There are many, many, many (most?) of us who can’t think of a Cosmopolitan without thinking of the Sex in the City ladies. The drink was around way before the show, but Carrie Bradshaw and her ride-or-die friends made it iconic for a certain time and place. Hello, New York City in the 90’s.
It’s a shame when a perfectly good drink or dish goes out of fashion just because it was dizzyingly popular for a while. Just because it became famous doesn’t mean it should become infamous. It was beloved and extremely popular for a reason! Manolo Blahnik shoes survived Sex in the City, and I think the Cosmo should, too.
What is in a Comso?
A Cosmo is made of vodka (sometimes plain, occasionally flavored), cranberry juice, orange liqueur (most commonly Cointreau), and lime juice. It’s usually garnished with some kind of citrus wheel or strip of zest. There are infinite ways to play with the basic recipe, but that’s what you’ll get at most restaurants and bars if you order one. But obviously you’ve tried one and liked it, and now you’re here to make one!
Who Invented the Cosmo?
The Cosmo as we know it now has not been around for a very long time. A famous NY bartender named Dale DeGroff helped launch the drink’s popularity, but he doesn’t lay claim to inventing it. Sheila Lukins says that “while the Fog City Diner in San Fransisco had it on their menu for years, his best sources said it came from a bar called The Strand in Miami Beach and was created by a woman named Cheryl Cook.”
I looked up Cheryl Cook and the Cosmopolitan and found the story corroborated. One source was Gary Regan on Liquor.com, and according to Mr. Regan when he connected with Ms. Cook, she said she was the creator of the drink, explaining: “’[It’s] merely a Kamikaze with Absolut Citron and a splash of cranberry juice.’ Spoken like a true bartender.”
Flaming Citrus Zest
If you want to give your Cosmo an extra burst of citrus flavor, you can take a page out of a savvy bartender’s book and flame the peel. Cut a 2 inch x ½ inch or so strip of citrus peel (lemon, lime, or orange) from the fruit, leaving behind as much of the bitter white pitch as possible. You can use a paring knife to strip off any white pith that clings to the strip of zest.
Hold the strip of zest over the drink. Light a long kitchen match and warm the strip over the flame so that a drop or two of oil falls into the cocktail. Drop in the zest and serve.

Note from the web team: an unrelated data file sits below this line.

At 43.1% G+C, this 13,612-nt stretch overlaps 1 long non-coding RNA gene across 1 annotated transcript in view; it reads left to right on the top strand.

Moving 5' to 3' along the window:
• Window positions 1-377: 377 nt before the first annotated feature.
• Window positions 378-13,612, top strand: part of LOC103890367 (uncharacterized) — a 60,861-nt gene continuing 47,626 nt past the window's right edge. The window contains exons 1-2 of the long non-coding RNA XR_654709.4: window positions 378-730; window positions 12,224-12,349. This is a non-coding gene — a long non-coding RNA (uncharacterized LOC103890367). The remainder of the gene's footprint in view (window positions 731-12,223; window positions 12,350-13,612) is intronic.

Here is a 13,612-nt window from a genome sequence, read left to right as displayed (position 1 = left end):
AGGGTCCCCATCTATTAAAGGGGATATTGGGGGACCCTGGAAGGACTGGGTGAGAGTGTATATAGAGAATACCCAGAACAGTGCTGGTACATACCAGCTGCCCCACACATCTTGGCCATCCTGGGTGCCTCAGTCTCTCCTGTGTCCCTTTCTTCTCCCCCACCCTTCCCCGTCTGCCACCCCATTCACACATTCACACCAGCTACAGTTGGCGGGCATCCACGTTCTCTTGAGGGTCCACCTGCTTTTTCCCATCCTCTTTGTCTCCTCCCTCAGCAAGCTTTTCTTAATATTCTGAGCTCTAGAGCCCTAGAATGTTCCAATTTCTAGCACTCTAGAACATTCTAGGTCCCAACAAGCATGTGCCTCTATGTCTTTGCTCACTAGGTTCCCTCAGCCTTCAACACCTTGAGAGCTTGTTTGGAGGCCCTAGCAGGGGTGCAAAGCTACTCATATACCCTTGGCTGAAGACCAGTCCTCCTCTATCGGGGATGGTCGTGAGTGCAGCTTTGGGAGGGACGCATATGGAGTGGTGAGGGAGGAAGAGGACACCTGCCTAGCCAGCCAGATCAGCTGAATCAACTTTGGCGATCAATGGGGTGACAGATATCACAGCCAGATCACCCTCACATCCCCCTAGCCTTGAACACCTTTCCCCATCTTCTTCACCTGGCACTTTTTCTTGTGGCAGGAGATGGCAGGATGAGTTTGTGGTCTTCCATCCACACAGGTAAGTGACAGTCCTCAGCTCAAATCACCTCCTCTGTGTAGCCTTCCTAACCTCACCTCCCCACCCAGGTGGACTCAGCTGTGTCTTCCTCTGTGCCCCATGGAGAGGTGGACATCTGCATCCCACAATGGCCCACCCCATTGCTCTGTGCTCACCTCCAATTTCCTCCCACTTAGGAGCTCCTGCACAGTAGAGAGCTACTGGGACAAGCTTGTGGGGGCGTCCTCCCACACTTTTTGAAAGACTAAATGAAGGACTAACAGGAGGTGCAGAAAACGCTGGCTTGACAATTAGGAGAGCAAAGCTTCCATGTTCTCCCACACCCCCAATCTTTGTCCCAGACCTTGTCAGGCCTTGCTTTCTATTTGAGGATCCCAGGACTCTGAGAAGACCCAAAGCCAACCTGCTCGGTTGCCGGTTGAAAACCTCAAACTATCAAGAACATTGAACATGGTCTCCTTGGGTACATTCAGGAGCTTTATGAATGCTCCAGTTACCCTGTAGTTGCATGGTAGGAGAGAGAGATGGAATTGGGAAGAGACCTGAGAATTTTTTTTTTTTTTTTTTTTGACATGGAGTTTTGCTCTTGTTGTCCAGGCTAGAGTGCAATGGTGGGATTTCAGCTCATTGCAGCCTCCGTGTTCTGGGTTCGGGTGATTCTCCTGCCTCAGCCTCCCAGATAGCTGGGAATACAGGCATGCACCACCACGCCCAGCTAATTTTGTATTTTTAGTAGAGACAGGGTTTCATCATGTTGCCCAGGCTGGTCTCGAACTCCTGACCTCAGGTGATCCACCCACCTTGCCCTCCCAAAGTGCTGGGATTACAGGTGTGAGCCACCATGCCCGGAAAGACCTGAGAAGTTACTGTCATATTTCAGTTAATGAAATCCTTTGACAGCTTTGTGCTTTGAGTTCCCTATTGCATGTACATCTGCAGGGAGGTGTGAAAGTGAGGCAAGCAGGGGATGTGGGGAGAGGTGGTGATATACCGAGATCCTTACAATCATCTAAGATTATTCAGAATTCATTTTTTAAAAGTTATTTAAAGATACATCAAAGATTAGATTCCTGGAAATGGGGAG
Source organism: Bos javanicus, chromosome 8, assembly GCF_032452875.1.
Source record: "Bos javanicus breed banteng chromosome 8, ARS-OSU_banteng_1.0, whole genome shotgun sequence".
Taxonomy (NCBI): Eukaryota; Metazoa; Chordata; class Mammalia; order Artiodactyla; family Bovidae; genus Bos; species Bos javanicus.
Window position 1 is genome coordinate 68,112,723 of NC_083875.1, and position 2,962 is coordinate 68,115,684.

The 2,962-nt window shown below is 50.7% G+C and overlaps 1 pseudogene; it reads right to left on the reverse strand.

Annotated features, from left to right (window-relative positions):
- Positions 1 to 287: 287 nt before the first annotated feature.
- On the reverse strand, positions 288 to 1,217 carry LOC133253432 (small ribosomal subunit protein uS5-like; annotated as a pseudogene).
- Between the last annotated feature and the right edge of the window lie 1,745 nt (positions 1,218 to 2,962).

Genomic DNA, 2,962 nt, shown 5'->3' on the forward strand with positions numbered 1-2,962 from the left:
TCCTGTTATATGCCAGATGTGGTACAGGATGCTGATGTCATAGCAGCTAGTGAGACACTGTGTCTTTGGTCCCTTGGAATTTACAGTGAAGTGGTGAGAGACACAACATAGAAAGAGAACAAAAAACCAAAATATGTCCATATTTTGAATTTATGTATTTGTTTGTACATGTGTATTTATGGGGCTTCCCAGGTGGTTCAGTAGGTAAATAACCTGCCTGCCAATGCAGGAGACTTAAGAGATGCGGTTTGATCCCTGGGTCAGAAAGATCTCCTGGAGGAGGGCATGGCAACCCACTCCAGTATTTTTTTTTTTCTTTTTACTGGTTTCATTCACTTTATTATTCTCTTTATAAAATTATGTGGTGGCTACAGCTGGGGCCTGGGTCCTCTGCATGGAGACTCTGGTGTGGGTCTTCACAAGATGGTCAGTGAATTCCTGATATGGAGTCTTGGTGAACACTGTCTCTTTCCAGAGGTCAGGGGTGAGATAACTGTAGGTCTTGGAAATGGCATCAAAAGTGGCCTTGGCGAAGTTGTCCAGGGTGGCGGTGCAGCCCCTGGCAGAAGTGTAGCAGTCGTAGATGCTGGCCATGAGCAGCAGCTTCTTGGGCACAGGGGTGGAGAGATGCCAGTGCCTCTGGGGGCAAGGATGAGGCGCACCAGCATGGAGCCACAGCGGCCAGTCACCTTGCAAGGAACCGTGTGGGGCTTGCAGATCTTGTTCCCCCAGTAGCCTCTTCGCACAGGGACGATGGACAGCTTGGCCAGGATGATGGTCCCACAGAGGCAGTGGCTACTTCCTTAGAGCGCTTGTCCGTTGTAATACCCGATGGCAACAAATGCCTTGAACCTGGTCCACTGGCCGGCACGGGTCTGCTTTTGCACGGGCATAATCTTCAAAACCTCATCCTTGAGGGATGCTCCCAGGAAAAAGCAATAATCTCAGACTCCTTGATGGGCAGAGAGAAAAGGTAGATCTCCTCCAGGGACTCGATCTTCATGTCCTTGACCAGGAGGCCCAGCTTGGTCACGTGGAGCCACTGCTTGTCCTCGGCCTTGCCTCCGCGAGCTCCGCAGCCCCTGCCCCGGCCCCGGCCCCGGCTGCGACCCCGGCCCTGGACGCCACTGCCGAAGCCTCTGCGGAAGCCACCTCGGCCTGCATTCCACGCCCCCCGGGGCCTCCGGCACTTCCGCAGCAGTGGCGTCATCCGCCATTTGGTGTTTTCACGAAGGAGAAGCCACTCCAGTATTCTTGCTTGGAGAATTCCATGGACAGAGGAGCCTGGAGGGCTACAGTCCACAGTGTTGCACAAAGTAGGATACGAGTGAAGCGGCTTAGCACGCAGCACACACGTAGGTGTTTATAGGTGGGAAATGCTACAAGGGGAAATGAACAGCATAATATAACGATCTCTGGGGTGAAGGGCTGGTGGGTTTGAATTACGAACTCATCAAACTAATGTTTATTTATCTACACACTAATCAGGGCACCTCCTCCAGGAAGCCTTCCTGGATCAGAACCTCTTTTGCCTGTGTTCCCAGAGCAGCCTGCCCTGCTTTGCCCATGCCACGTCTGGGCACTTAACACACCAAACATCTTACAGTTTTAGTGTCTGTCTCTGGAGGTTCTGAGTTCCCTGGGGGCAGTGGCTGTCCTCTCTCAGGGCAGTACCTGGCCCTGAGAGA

You can use this technique whenever you are making a drink with citrusy notes to bump up the flavor and the presentation.
How to Make a Cosmo:
If you have time, chill a large martini glass in the freezer for at least 15 minutes. Fill a mixing glass or cocktail shaker with ice cubes
Pour the vodka, Cointreau, lime juice and cranberry juice over the ice.
Cover the shaker and shake well (you can also give the cocktail a good stir, let it sit for 30 seconds, and stir again, repeating once or twice more), until the shaker is very cold.
Strain the cocktail into the chilled glass.
Flame the citrus zest if desired, or just add it to the drink, and serve ice cold.
Give me a glass of this and a bowl of homemade popcorn, and you would see a very content woman.
Other Cocktail Recipes:
- French 75
- Old Fashioned
- Orange Champagne Mule
- Manhattan Cocktail
- Sparkling Limoncello Cocktail
- Hibiscus Cocktail
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- 3 ounces (6 tablespoons) vodka
- 2 ounces (4 tablespoons Cointreau or other orange liqueur
- 1 ounce (2 tablespoons) fresh lime juice
- 2 ounces (4 tablespoons) cranberry juice
- Lime or lemon zest strips , or slices or lemon or lime
- If you have time, chill a large martini glass in the freezer for at least 15 minutes.
- Fill a mixing glass or cocktail shaker with ice cubes
- Pour the vodka, Cointreau, lime juice and cranberry juice over the ice. Cover the glass and shake well (you can also give the cocktail a good stir, let it sit for 30 seconds, and stir again, repeating once or twice more.
- Strain the cocktail into the chilled glass. Garnish and serve.
The nutrition values are provided as an estimate. It is not intended as a substitute for the advice of a qualified healthcare professional.
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